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Adriana Medina of Project SUCCEED
In the quiet suburban city of Coral Gables, an epic battle against failure is well underway. In classrooms that become more diverse with each passing year, prospective teachers are being prepared to meet the challenges of being a Florida educator in the 21st century. Project SUCCEED a unique partnership between a university, community establishments and a public school district is providing future educators with vital hands-on experience and the resources necessary to confidently enter Florida's classrooms.
Project SUCCEED is a collaborative effort between the University of Miami, The United Teachers of Dade, the Miami-Dade County School District and the Miami Museum of Science designed to enhance the quality of teachers that enter the workforce. Each of these entities contributes to prospective teacher training by hosting summer institutes, offering internships, establishing learning communities and providing enhanced technology instruction.
Different schools throughout Miami-Dade County have been selected as professional development schools where a university professor in residence helps teachers acquire the "in-classroom" experience that so many new educators desire. Teachers are trained to understand a professional development continuum that takes them from recruitment and pre-service teacher education, to expert and mentor-teacher training. The University of Miami hopes to soon achieve all of its stated goals with Project SUCCEED, some of which include:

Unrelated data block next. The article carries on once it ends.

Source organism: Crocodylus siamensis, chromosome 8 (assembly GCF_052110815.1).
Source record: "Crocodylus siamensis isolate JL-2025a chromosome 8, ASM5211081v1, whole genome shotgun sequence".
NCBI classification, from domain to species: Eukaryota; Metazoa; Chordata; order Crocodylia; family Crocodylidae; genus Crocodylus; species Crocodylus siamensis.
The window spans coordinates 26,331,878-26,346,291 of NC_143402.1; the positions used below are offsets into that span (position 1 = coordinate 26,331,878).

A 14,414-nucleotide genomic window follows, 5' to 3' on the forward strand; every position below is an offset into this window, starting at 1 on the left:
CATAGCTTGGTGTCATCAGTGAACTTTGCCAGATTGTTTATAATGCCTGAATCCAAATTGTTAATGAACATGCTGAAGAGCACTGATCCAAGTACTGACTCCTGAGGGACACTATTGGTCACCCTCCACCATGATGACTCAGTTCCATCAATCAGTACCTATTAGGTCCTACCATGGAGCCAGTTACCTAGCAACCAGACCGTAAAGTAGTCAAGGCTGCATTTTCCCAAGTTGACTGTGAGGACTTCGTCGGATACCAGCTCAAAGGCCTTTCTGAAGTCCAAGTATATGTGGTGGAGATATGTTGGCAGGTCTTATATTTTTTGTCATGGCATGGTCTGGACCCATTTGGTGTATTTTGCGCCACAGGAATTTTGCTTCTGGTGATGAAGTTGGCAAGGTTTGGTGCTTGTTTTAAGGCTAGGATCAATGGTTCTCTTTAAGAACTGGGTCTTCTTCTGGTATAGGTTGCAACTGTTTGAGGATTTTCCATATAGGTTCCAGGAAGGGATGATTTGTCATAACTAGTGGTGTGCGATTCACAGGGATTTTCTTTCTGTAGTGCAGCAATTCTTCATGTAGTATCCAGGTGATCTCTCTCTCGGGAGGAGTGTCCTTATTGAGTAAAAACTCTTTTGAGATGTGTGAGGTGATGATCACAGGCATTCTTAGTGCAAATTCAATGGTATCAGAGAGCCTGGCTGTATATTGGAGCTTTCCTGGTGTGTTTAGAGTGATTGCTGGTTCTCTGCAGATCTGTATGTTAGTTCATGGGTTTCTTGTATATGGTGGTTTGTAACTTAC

- creating an exchange of ideas and best "practices" among faculty
at the university;
- meeting the needs of the Miami-Dade County school district;
- improving student achievement by enhancing teacher quality; and
- increasing the percentage of graduates that seek and retain employment in high-need urban schools.
One of eight professional development schools linked to Project SUCCEED, Coral Gables Senior High School sits in the shadows of the University of Miami, working hard to improve student performance and teacher production. Current activities at the school include developing a web site to assist faculty and students in FCAT preparation and the eventual implementation of a new supervision model for Associate Teachers.
Gables Graduate Assistant Adriana Medina believes the program will be a long-term success. "We're in the final year of our U.S. Department of Education grant, but the program has been great so far," said Medina. "With the continued work and dedication of the individuals involved with SUCCEED, the project will undoubtedly live up to its name for all Florida educators and students."
For more information on Project SUCCEED, vist www.education.miami.edu/succeed/home.html.